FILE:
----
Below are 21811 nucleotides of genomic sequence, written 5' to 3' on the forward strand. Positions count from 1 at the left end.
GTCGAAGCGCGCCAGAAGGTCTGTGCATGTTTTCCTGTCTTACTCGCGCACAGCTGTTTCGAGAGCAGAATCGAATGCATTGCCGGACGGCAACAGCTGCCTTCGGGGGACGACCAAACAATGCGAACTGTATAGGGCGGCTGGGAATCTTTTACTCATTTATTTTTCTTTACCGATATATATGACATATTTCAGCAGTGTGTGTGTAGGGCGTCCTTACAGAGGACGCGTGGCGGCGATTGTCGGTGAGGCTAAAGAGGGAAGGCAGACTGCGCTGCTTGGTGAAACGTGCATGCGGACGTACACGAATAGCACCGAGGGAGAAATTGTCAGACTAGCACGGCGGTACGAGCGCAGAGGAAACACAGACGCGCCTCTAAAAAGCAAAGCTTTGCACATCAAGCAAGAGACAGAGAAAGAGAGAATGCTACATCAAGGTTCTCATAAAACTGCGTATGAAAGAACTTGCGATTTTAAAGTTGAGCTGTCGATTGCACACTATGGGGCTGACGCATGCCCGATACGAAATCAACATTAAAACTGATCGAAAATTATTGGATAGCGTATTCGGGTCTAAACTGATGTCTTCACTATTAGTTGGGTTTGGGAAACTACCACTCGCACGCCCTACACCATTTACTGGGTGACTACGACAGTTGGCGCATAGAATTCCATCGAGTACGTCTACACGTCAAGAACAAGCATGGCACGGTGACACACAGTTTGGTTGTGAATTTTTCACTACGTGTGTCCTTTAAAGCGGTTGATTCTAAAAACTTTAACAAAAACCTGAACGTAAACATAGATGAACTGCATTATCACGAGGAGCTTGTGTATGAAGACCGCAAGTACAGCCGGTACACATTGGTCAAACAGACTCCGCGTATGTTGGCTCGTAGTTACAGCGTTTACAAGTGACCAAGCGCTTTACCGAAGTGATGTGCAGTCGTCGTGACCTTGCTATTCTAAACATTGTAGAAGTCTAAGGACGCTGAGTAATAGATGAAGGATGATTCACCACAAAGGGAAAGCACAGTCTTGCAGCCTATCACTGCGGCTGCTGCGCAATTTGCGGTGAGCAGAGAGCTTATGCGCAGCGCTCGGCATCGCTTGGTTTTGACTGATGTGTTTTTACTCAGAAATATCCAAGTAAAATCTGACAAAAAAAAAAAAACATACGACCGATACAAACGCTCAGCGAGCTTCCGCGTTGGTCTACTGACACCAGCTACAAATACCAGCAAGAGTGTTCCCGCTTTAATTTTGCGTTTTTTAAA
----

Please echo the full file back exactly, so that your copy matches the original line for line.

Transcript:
Below are 21811 nucleotides of genomic sequence, written 5' to 3' on the forward strand. Positions count from 1 at the left end.
GTCGAAGCGCGCCAGAAGGTCTGTGCATGTTTTCCTGTCTTACTCGCGCACAGCTGTTTCGAGAGCAGAATCGAATGCATTGCCGGACGGCAACAGCTGCCTTCGGGGGACGACCAAACAATGCGAACTGTATAGGGCGGCTGGGAATCTTTTACTCATTTATTTTTCTTTACCGATATATATGACATATTTCAGCAGTGTGTGTGTAGGGCGTCCTTACAGAGGACGCGTGGCGGCGATTGTCGGTGAGGCTAAAGAGGGAAGGCAGACTGCGCTGCTTGGTGAAACGTGCATGCGGACGTACACGAATAGCACCGAGGGAGAAATTGTCAGACTAGCACGGCGGTACGAGCGCAGAGGAAACACAGACGCGCCTCTAAAAAGCAAAGCTTTGCACATCAAGCAAGAGACAGAGAAAGAGAGAATGCTACATCAAGGTTCTCATAAAACTGCGTATGAAAGAACTTGCGATTTTAAAGTTGAGCTGTCGATTGCACACTATGGGGCTGACGCATGCCCGATACGAAATCAACATTAAAACTGATCGAAAATTATTGGATAGCGTATTCGGGTCTAAACTGATGTCTTCACTATTAGTTGGGTTTGGGAAACTACCACTCGCACGCCCTACACCATTTACTGGGTGACTACGACAGTTGGCGCATAGAATTCCATCGAGTACGTCTACACGTCAAGAACAAGCATGGCACGGTGACACACAGTTTGGTTGTGAATTTTTCACTACGTGTGTCCTTTAAAGCGGTTGATTCTAAAAACTTTAACAAAAACCTGAACGTAAACATAGATGAACTGCATTATCACGAGGAGCTTGTGTATGAAGACCGCAAGTACAGCCGGTACACATTGGTCAAACAGACTCCGCGTATGTTGGCTCGTAGTTACAGCGTTTACAAGTGACCAAGCGCTTTACCGAAGTGATGTGCAGTCGTCGTGACCTTGCTATTCTAAACATTGTAGAAGTCTAAGGACGCTGAGTAATAGATGAAGGATGATTCACCACAAAGGGAAAGCACAGTCTTGCAGCCTATCACTGCGGCTGCTGCGCAATTTGCGGTGAGCAGAGAGCTTATGCGCAGCGCTCGGCATCGCTTGGTTTTGACTGATGTGTTTTTACTCAGAAATATCCAAGTAAAATCTGACAAAAAAAAAAAAACATACGACCGATACAAACGCTCAGCGAGCTTCCGCGTTGGTCTACTGACACCAGCTACAAATACCAGCAAGAGTGTTCCCGCTTTAATTTTGCGTTTTTTAAA